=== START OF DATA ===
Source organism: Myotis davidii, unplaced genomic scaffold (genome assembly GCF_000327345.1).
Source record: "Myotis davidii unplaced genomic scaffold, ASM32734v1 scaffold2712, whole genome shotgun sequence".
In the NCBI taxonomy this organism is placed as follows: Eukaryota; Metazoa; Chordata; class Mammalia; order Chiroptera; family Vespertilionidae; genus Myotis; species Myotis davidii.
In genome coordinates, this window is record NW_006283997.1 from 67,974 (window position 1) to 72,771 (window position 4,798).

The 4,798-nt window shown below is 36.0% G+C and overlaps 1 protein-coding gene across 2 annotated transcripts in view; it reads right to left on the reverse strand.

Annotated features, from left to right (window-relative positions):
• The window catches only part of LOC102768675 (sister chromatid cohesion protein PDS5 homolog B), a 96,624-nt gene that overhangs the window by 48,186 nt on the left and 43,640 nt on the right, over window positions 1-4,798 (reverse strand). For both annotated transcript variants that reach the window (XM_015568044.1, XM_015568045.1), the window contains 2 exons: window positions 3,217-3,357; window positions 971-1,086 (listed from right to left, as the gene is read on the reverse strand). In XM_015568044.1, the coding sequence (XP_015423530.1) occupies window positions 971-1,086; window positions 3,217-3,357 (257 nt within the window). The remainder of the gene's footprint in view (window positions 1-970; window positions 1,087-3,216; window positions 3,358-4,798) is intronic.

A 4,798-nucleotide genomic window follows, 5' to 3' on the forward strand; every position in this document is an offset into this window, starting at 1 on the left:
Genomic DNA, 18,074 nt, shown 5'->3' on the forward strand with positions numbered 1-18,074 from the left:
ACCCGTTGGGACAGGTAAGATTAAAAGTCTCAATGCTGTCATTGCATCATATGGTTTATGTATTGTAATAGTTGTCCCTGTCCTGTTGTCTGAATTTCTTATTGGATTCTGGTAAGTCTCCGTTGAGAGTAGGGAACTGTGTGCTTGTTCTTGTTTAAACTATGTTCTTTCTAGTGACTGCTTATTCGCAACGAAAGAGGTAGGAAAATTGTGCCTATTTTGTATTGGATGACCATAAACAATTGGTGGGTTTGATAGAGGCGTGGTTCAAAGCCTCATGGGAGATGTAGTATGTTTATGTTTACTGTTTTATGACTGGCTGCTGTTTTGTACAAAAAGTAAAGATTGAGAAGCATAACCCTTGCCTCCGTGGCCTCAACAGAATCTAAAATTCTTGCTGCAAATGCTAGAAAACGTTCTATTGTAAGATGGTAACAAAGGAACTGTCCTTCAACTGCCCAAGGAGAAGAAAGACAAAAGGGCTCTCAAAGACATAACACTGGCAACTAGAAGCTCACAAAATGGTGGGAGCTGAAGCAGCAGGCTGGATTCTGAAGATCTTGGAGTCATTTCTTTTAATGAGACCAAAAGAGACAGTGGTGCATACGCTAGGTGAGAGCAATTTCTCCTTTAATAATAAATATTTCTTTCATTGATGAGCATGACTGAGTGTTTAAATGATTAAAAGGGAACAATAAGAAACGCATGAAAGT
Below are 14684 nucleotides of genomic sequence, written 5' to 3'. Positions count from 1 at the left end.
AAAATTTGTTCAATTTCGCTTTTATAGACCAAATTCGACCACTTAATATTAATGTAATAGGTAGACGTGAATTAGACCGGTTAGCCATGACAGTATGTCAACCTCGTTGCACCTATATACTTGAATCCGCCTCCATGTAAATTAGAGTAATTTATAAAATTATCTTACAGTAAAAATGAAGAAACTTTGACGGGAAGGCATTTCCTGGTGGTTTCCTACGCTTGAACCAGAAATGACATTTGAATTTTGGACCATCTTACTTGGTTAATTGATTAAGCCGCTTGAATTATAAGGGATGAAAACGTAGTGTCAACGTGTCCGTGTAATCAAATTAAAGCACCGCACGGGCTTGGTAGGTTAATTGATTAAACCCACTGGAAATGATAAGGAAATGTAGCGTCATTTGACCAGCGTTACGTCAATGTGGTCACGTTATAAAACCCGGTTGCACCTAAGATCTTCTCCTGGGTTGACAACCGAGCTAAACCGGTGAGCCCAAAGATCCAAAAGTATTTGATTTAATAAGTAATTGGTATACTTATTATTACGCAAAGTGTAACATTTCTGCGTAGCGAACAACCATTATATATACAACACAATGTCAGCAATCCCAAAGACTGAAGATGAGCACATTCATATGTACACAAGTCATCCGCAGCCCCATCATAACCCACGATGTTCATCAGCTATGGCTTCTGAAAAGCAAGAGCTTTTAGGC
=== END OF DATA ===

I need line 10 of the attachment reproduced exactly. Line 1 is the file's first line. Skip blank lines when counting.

ACCCGTTGGGACAGGTAAGATTAAAAGTCTCAATGCTGTCATTGCATCATATGGTTTATGTATTGTAATAGTTGTCCCTGTCCTGTTGTCTGAATTTCTTATTGGATTCTGGTAAGTCTCCGTTGAGAGTAGGGAACTGTGTGCTTGTTCTTGTTTAAACTATGTTCTTTCTAGTGACTGCTTATTCGCAACGAAAGAGGTAGGAAAATTGTGCCTATTTTGTATTGGATGACCATAAACAATTGGTGGGTTTGATAGAGGCGTGGTTCAAAGCCTCATGGGAGATGTAGTATGTTTATGTTTACTGTTTTATGACTGGCTGCTGTTTTGTACAAAAAGTAAAGATTGAGAAGCATAACCCTTGCCTCCGTGGCCTCAACAGAATCTAAAATTCTTGCTGCAAATGCTAGAAAACGTTCTATTGTAAGATGGTAACAAAGGAACTGTCCTTCAACTGCCCAAGGAGAAGAAAGACAAAAGGGCTCTCAAAGACATAACACTGGCAACTAGAAGCTCACAAAATGGTGGGAGCTGAAGCAGCAGGCTGGATTCTGAAGATCTTGGAGTCATTTCTTTTAATGAGACCAAAAGAGACAGTGGTGCATACGCTAGGTGAGAGCAATTTCTCCTTTAATAATAAATATTTCTTTCATTGATGAGCATGACTGAGTGTTTAAATGATTAAAAGGGAACAATAAGAAACGCATGAAAGT